At the same time, the VU started cooperating with a number of ‘black’ universities in Southern Africa. These newly established contacts were not alternatives in a normal sense; they were rather unorthodox, seen through the lens of traditional Humboldtian academic criteria. Projects were adapted to Africa’s social reality, and, in line with VU traditions, had an emancipatory purpose in the form of supporting academic development, embodied in the DOS (Dienst voor Ontwikkelings-samenwerking, later renamed as CIS: Centrum voor Internationale Samenwerking, Centre for International Cooperation).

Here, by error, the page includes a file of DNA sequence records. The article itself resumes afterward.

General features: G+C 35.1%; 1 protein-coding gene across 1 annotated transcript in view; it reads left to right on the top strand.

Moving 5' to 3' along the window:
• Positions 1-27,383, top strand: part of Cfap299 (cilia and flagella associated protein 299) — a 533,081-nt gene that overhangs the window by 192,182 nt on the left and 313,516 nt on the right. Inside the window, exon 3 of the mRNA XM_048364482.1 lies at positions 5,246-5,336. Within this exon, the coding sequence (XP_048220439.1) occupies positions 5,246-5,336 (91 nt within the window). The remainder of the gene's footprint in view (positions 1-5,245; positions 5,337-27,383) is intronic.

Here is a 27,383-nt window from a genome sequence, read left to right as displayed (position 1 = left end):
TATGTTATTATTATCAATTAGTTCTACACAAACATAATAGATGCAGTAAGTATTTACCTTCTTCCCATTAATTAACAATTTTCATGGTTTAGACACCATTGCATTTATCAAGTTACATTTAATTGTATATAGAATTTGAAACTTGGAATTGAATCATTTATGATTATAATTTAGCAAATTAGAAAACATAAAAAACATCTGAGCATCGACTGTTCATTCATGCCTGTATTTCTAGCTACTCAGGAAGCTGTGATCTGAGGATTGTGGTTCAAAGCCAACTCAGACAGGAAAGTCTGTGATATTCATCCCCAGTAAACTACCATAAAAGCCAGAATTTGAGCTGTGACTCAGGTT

South Africa’s change in 1990, leading to the democratic election of Nelson Mandela as the first black president in 1994, again marked the beginning of a new period in the relationship between the VU and South Africa. The restricted contacts of the previous decade have been replaced by the establishment of many new cooperative academic projects. In 2003 the Board of the VU decided that following the many contacts with South African colleagues on a faculty level, South Africa would be considered a target country in the internationalisation policy at the institutional level of the VU, with a strict academic mandate. Again, not primarily because of historical ties but mainly because almost all faculties at the VU are currently actively co-operating with South African colleagues. SAVUSA (South Africa-Vrije Universiteit-Strategic Alliances[ii]) is the outcome of that decision of the VU Board. But what type of ‘new’ academic knowledge and cooperation is the ‘new’ South Africa actually waiting for?